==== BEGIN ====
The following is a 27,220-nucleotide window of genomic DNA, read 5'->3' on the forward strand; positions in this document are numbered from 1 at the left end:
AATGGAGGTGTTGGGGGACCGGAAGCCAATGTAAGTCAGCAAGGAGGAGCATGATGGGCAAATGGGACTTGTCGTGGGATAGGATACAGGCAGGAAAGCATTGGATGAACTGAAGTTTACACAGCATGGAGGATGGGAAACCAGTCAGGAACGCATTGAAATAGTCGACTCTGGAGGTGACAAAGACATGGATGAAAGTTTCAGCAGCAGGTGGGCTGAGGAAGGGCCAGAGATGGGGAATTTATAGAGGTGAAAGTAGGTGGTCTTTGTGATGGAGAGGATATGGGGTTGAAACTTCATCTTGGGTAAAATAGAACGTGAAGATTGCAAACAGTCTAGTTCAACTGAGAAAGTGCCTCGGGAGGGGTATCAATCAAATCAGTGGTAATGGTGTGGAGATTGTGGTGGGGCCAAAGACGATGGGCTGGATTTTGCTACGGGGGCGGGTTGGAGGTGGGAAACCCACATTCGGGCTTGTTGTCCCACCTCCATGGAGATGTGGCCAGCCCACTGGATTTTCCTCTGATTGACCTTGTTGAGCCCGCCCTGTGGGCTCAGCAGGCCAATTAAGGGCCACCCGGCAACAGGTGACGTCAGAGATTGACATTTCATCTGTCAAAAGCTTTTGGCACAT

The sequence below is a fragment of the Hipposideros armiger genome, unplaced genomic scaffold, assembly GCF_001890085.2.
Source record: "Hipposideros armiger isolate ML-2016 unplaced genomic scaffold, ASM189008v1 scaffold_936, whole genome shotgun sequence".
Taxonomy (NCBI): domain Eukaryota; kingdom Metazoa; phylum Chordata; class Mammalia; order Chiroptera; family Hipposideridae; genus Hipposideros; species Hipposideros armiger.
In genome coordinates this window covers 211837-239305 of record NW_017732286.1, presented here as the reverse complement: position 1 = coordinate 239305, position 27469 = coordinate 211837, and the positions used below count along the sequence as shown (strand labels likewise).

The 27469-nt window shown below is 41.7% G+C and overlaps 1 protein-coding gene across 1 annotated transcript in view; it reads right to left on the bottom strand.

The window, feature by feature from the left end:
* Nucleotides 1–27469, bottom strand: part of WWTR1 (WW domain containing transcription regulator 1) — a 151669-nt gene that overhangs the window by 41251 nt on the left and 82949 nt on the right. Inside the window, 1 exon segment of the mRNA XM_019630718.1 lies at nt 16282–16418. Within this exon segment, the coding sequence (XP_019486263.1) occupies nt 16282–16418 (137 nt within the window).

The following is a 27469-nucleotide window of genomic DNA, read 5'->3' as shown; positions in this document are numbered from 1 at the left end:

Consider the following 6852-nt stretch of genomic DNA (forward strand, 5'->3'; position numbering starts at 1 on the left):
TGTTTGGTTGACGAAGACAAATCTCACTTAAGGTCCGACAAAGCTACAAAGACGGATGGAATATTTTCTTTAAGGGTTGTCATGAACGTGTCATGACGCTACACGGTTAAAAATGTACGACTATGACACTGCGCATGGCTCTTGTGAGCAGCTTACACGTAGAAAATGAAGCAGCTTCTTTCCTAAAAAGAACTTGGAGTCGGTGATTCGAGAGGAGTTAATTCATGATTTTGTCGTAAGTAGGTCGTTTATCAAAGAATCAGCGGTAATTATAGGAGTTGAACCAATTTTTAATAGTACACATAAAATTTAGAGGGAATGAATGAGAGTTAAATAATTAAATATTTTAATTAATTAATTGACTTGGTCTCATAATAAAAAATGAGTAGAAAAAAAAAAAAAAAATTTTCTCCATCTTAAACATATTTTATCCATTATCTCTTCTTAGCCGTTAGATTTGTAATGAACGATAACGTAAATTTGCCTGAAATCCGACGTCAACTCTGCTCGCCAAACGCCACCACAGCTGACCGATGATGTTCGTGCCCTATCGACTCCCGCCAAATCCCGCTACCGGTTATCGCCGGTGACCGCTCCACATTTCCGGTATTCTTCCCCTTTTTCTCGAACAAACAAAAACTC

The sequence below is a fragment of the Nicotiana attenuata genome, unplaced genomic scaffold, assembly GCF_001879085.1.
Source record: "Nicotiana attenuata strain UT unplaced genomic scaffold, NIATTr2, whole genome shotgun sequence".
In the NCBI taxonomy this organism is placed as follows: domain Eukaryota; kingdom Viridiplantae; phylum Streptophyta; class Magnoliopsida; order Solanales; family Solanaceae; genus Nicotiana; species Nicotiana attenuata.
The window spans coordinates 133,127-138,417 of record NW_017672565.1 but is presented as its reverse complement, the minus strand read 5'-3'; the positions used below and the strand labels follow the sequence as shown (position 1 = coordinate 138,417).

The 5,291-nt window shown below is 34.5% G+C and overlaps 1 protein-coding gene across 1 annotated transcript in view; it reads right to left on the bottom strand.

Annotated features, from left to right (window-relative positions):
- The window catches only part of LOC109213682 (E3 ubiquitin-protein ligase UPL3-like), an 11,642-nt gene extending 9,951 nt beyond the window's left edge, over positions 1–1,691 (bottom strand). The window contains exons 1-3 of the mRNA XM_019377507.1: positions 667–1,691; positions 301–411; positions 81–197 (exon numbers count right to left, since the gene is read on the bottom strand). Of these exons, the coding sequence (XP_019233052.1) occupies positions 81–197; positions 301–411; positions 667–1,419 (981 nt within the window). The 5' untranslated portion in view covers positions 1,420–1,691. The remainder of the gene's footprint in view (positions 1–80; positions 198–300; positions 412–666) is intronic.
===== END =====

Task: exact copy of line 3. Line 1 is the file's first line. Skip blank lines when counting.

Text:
The sequence below is a fragment of the Hipposideros armiger genome, unplaced genomic scaffold, assembly GCF_001890085.2.